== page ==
Dear Paddlesport Community, help us #SaveOutdoorEd
Many of you will probably have had your first taste of kayaking or canoeing at an outdoor education centre with school, at a summer camp or with organisations such as the Scouts or Cadets. Indeed, you’ll never forget the late night dormitory giggles, writing postcards home, the skirmish for the hot showers or the smell of festering wetsuits in the drying room! Right now though, outdoor education centres across the UK are facing permanent closure due to COVID-19 restrictions on overnight visits and sporting activities. This article scratches the surface of the outcomes of outdoor education for young people with the insights of professionals from around the UK and concludes with some suggestions on how you can kindly help the fight to #SaveOutdoorEd.
Since March, there has been no outdoor education residentials in the UK, with tens of thousands of children missing out on the opportunity to experience activities such as canoeing, rock climbing, archery, gorge walking, mountaineering and sailing, all whilst living away from home. Other adventures whilst on residential may include trying new food, helping with chores, cleaning boots and making a bed (this one’s often particularly traumatic!). Behind the activities, there is a whole range of benefits and developmental skills to be gained, most of which cannot be fully exercised in a classroom: problem solving in ‘real’ situations, developing resilience to new and challenging situations, following a routine or instructions, identifying and mitigating hazards and risks, environmental awareness, self-confidence and self-esteem, physical activity, communication skills, teamworking, timekeeping, independent living, resolving conflict, raising aspirations… the list goes on!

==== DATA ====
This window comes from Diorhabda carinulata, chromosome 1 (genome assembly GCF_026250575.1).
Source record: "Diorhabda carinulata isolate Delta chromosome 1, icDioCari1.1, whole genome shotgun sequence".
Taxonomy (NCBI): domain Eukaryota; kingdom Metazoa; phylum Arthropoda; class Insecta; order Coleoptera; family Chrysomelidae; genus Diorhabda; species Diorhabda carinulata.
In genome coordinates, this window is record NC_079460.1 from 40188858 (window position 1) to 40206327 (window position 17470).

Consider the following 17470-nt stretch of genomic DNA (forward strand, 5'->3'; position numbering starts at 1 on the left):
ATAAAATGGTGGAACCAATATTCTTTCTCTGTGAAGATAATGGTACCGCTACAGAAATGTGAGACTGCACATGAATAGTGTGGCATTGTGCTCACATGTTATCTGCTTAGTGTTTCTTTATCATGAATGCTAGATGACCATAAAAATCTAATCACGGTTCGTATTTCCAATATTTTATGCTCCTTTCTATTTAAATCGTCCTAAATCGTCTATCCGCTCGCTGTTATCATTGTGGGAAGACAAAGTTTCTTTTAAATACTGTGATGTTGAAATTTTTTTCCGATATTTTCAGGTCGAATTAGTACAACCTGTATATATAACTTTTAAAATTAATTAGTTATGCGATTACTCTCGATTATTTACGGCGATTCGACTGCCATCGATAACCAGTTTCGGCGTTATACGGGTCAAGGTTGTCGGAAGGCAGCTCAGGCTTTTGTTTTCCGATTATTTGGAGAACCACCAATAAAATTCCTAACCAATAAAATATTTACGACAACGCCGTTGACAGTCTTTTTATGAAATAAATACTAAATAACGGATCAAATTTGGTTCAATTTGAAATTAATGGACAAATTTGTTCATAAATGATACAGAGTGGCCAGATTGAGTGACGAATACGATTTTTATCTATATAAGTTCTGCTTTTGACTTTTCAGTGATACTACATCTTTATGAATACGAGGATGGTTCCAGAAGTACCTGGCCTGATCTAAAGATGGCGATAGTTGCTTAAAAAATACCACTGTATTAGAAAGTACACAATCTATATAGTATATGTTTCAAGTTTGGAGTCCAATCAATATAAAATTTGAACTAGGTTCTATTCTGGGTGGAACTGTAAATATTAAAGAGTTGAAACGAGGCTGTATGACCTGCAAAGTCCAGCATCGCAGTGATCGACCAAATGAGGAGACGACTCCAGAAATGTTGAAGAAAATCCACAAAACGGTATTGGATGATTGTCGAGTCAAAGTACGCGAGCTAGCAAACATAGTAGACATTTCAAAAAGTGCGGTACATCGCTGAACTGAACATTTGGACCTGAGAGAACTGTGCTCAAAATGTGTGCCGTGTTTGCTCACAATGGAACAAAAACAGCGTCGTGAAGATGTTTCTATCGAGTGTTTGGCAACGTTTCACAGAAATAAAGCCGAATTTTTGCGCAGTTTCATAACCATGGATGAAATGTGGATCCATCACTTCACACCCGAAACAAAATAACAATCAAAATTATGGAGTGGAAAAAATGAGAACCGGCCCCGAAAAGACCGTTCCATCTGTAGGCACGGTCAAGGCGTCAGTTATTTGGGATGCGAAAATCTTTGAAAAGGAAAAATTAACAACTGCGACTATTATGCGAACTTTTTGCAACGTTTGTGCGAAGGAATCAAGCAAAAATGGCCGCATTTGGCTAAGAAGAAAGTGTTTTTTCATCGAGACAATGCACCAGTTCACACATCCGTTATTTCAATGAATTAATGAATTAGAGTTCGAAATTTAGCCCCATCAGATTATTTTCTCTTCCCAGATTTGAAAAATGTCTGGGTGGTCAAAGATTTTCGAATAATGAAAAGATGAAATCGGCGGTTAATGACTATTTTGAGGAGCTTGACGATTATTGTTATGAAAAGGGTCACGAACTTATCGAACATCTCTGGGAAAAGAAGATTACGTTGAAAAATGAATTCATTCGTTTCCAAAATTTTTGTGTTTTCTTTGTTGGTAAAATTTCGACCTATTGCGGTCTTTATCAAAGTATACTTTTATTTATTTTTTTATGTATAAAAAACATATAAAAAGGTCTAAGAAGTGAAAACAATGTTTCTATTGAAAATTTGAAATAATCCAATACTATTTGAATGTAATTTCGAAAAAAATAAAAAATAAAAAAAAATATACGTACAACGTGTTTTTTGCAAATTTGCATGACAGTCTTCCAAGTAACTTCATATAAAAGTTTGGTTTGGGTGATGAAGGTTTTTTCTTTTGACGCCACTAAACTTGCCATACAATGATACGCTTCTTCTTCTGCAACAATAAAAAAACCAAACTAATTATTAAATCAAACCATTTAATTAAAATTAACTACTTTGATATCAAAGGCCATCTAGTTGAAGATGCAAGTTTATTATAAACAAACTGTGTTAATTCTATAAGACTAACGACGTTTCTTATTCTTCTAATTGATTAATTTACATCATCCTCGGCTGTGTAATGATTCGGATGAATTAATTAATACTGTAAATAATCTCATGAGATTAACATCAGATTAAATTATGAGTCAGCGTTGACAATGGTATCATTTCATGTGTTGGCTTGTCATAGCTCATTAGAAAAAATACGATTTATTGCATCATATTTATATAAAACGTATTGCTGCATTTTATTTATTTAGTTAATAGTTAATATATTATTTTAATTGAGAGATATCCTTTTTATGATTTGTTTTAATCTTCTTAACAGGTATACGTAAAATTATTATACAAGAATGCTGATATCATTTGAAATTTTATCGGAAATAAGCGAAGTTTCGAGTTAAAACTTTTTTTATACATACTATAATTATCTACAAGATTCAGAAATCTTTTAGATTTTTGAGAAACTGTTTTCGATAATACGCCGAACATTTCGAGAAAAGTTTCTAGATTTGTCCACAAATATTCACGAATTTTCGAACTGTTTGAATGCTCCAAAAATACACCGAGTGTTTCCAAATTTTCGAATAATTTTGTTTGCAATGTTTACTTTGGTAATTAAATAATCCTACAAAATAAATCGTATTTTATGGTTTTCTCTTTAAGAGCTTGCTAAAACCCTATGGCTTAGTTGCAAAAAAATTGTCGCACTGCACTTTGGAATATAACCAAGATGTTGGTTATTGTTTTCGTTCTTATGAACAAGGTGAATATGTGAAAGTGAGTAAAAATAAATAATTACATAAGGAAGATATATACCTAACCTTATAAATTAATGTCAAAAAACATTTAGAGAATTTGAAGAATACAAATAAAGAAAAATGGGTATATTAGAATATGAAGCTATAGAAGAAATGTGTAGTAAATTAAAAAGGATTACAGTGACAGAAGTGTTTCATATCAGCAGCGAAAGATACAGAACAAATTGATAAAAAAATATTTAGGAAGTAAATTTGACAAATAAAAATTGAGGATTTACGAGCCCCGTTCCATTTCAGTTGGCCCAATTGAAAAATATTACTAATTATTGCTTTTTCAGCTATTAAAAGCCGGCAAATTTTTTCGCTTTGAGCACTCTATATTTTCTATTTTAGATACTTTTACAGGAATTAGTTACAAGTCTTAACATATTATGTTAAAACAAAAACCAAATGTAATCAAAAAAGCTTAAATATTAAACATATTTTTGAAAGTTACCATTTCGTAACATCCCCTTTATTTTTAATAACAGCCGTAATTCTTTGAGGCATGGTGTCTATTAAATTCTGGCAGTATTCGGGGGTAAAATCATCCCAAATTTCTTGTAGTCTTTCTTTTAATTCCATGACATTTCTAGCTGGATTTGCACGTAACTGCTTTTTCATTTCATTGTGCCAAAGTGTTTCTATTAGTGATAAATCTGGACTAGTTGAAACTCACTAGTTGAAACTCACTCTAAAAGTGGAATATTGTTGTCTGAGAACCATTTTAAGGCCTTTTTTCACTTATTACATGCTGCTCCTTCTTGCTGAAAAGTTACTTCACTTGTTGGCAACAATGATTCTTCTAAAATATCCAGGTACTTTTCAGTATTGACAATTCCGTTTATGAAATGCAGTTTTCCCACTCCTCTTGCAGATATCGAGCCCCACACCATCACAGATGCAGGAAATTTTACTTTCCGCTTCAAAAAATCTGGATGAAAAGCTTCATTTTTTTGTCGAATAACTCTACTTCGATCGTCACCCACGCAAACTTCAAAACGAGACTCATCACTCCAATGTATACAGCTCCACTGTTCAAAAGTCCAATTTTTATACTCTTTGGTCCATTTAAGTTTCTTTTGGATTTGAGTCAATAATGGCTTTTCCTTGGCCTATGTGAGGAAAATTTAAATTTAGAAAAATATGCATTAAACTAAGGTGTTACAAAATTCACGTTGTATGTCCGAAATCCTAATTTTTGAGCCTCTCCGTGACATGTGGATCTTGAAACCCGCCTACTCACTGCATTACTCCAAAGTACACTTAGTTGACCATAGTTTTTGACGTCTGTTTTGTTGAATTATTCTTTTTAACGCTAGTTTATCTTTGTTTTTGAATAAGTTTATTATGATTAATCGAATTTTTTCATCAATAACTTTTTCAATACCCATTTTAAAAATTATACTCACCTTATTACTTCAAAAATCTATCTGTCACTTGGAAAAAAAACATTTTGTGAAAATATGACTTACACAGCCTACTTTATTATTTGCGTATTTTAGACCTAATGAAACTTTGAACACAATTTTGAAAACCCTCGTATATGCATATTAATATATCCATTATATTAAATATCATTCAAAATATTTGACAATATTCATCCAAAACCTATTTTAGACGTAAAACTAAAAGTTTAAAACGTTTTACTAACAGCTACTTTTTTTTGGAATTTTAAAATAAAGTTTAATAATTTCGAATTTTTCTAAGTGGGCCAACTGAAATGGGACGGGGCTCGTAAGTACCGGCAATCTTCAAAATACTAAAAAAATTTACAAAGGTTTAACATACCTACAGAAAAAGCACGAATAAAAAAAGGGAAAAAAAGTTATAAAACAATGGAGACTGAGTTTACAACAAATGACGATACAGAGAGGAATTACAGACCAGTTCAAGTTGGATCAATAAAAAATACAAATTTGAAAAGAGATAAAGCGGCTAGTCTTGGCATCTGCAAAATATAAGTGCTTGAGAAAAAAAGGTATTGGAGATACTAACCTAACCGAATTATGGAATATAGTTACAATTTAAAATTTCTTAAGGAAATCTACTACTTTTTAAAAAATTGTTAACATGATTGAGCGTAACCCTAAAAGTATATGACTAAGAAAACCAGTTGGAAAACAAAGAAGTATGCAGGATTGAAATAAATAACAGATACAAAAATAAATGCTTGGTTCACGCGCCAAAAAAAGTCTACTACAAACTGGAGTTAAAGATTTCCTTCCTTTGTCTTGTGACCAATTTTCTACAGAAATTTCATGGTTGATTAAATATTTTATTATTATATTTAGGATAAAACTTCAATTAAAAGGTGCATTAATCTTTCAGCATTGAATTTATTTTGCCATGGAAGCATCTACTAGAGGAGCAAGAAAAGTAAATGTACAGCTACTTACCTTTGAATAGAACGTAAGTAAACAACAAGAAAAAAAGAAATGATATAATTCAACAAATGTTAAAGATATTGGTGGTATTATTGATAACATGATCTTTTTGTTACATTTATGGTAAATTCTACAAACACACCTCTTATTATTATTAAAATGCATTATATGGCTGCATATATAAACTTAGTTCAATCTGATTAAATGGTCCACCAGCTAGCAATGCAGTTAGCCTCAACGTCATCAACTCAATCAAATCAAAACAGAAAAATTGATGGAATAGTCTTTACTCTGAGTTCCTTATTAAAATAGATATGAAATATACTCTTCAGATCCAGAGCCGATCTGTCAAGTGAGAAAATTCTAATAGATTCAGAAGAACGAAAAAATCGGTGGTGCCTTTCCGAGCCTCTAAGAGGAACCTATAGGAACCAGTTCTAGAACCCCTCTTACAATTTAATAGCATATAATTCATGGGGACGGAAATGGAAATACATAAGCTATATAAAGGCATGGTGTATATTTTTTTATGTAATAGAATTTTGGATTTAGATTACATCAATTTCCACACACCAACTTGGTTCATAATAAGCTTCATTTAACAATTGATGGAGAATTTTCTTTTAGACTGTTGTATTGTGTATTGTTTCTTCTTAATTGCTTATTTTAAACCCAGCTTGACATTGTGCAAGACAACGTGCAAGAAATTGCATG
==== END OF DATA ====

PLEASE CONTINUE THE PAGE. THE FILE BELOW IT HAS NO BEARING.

After a turbulent year, we suddenly find ourselves on the cusp of winter and the endless combinations of cold, wet and windy days presented by the good old British weather. As we say farewell to our shortie cags and board shorts until next year, let’s remember to pack the essential clothing and kit which can make a cold day on the water more comfortable and reduce the risk of hypothermia, cold-water shock, frozen fingers and hours shivering misery!
Before 2014, I’d only seen a Pyranha Spanish Fly and a Big Dog OC1 on the rivers around Scotland. They looked weird and I didn’t like the idea of swamping and kneeling when I could have a comfy kayak seat and a spraydeck. After stumbling across a group of OC1ers in Glen Etive one New Year’s Eve, I really had my eyes opened to the C-boat world, albeit a rather mad one! After enjoying open canoeing for the past few years and becoming impartial to the single blade, I’ve recently decided to take the plunge with a Silverbirch Covert 9.3.
In our paddling journey, we often hit dead ends, have a bad day, pickup injuries or simply lose interest over time. Here’s some ideas to not just get you back into paddling, but spice up your skills and love being on the water again.
Here are my 10 ways to fall in love with paddling again.
Fear! Sometime we’re not sure why we even bother.
Try a different discipline – if you’re a kayaker, try a canoe. Embrace the range of skills which you can learn from a different discipline, skills which are transferable across all paddlesport. You could try open canoeing, C-boating, kayaking, marathon, sprint, slalom, SUPing, rafting, dragonboating… the possibilities are endless!